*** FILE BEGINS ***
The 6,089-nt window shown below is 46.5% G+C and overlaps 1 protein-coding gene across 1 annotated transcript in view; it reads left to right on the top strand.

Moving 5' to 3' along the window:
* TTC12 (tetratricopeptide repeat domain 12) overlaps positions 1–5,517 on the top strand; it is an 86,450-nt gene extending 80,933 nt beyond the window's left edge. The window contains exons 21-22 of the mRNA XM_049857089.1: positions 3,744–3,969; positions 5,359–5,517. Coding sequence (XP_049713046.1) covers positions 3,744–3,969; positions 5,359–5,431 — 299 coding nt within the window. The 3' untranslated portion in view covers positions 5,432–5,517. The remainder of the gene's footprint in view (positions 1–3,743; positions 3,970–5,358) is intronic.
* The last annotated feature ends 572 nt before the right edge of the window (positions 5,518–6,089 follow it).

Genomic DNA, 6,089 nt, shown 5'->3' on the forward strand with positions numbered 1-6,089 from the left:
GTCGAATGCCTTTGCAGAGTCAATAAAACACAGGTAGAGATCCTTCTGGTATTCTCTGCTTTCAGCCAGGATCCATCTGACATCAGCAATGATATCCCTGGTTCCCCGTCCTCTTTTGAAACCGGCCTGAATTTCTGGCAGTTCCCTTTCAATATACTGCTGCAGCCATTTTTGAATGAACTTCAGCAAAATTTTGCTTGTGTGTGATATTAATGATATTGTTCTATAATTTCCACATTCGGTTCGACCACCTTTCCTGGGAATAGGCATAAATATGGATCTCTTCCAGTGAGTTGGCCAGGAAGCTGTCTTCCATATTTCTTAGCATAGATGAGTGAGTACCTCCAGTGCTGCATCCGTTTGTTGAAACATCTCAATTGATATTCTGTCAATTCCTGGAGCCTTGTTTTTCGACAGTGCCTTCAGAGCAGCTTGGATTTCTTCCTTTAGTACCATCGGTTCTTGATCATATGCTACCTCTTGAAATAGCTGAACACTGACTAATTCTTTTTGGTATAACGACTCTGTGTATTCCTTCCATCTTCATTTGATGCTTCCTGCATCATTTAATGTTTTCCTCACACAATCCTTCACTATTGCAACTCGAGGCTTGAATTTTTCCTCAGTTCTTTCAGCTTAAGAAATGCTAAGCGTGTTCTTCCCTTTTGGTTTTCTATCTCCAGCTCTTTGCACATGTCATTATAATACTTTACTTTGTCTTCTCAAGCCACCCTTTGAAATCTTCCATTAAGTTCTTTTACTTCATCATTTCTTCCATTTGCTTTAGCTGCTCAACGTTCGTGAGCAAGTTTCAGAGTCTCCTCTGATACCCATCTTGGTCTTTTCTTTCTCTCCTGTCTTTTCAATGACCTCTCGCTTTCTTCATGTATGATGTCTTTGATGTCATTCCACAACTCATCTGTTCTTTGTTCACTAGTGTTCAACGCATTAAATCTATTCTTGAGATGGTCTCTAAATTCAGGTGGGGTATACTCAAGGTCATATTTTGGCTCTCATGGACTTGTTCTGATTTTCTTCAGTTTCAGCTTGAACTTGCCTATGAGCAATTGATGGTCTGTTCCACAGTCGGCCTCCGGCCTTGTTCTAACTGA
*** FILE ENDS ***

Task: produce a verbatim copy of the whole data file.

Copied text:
The 6,089-nt window shown below is 46.5% G+C and overlaps 1 protein-coding gene across 1 annotated transcript in view; it reads left to right on the top strand.

Moving 5' to 3' along the window:
* TTC12 (tetratricopeptide repeat domain 12) overlaps positions 1–5,517 on the top strand; it is an 86,450-nt gene extending 80,933 nt beyond the window's left edge. The window contains exons 21-22 of the mRNA XM_049857089.1: positions 3,744–3,969; positions 5,359–5,517. Coding sequence (XP_049713046.1) covers positions 3,744–3,969; positions 5,359–5,431 — 299 coding nt within the window. The 3' untranslated portion in view covers positions 5,432–5,517. The remainder of the gene's footprint in view (positions 1–3,743; positions 3,970–5,358) is intronic.
* The last annotated feature ends 572 nt before the right edge of the window (positions 5,518–6,089 follow it).

Genomic DNA, 6,089 nt, shown 5'->3' on the forward strand with positions numbered 1-6,089 from the left:
GTCGAATGCCTTTGCAGAGTCAATAAAACACAGGTAGAGATCCTTCTGGTATTCTCTGCTTTCAGCCAGGATCCATCTGACATCAGCAATGATATCCCTGGTTCCCCGTCCTCTTTTGAAACCGGCCTGAATTTCTGGCAGTTCCCTTTCAATATACTGCTGCAGCCATTTTTGAATGAACTTCAGCAAAATTTTGCTTGTGTGTGATATTAATGATATTGTTCTATAATTTCCACATTCGGTTCGACCACCTTTCCTGGGAATAGGCATAAATATGGATCTCTTCCAGTGAGTTGGCCAGGAAGCTGTCTTCCATATTTCTTAGCATAGATGAGTGAGTACCTCCAGTGCTGCATCCGTTTGTTGAAACATCTCAATTGATATTCTGTCAATTCCTGGAGCCTTGTTTTTCGACAGTGCCTTCAGAGCAGCTTGGATTTCTTCCTTTAGTACCATCGGTTCTTGATCATATGCTACCTCTTGAAATAGCTGAACACTGACTAATTCTTTTTGGTATAACGACTCTGTGTATTCCTTCCATCTTCATTTGATGCTTCCTGCATCATTTAATGTTTTCCTCACACAATCCTTCACTATTGCAACTCGAGGCTTGAATTTTTCCTCAGTTCTTTCAGCTTAAGAAATGCTAAGCGTGTTCTTCCCTTTTGGTTTTCTATCTCCAGCTCTTTGCACATGTCATTATAATACTTTACTTTGTCTTCTCAAGCCACCCTTTGAAATCTTCCATTAAGTTCTTTTACTTCATCATTTCTTCCATTTGCTTTAGCTGCTCAACGTTCGTGAGCAAGTTTCAGAGTCTCCTCTGATACCCATCTTGGTCTTTTCTTTCTCTCCTGTCTTTTCAATGACCTCTCGCTTTCTTCATGTATGATGTCTTTGATGTCATTCCACAACTCATCTGTTCTTTGTTCACTAGTGTTCAACGCATTAAATCTATTCTTGAGATGGTCTCTAAATTCAGGTGGGGTATACTCAAGGTCATATTTTGGCTCTCATGGACTTGTTCTGATTTTCTTCAGTTTCAGCTTGAACTTGCCTATGAGCAATTGATGGTCTGTTCCACAGTCGGCCTCCGGCCTTGTTCTAACTGA